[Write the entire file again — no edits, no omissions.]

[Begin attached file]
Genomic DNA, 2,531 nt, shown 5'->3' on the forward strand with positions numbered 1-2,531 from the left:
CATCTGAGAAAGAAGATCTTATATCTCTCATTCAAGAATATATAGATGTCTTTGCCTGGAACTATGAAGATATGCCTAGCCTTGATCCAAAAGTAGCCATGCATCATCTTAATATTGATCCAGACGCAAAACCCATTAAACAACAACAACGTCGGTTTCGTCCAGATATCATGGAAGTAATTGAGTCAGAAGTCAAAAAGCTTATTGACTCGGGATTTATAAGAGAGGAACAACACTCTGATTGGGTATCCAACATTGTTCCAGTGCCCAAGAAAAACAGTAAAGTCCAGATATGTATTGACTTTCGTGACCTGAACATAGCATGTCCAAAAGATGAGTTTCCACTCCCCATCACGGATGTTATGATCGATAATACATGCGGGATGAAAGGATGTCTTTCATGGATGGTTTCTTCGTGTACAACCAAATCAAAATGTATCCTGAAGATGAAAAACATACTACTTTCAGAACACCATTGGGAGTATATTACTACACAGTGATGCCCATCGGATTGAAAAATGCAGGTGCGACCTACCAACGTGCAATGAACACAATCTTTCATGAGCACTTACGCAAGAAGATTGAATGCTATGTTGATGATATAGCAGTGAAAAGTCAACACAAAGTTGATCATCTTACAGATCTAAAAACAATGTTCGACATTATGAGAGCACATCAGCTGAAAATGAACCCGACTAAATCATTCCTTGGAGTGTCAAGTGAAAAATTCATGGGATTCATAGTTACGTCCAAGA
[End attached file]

Genomic DNA, 2,531 nt, shown 5'->3' on the forward strand with positions numbered 1-2,531 from the left:
CATCTGAGAAAGAAGATCTTATATCTCTCATTCAAGAATATATAGATGTCTTTGCCTGGAACTATGAAGATATGCCTAGCCTTGATCCAAAAGTAGCCATGCATCATCTTAATATTGATCCAGACGCAAAACCCATTAAACAACAACAACGTCGGTTTCGTCCAGATATCATGGAAGTAATTGAGTCAGAAGTCAAAAAGCTTATTGACTCGGGATTTATAAGAGAGGAACAACACTCTGATTGGGTATCCAACATTGTTCCAGTGCCCAAGAAAAACAGTAAAGTCCAGATATGTATTGACTTTCGTGACCTGAACATAGCATGTCCAAAAGATGAGTTTCCACTCCCCATCACGGATGTTATGATCGATAATACATGCGGGATGAAAGGATGTCTTTCATGGATGGTTTCTTCGTGTACAACCAAATCAAAATGTATCCTGAAGATGAAAAACATACTACTTTCAGAACACCATTGGGAGTATATTACTACACAGTGATGCCCATCGGATTGAAAAATGCAGGTGCGACCTACCAACGTGCAATGAACACAATCTTTCATGAGCACTTACGCAAGAAGATTGAATGCTATGTTGATGATATAGCAGTGAAAAGTCAACACAAAGTTGATCATCTTACAGATCTAAAAACAATGTTCGACATTATGAGAGCACATCAGCTGAAAATGAACCCGACTAAATCATTCCTTGGAGTGTCAAGTGAAAAATTCATGGGATTCATAGTTACGTCCAAGA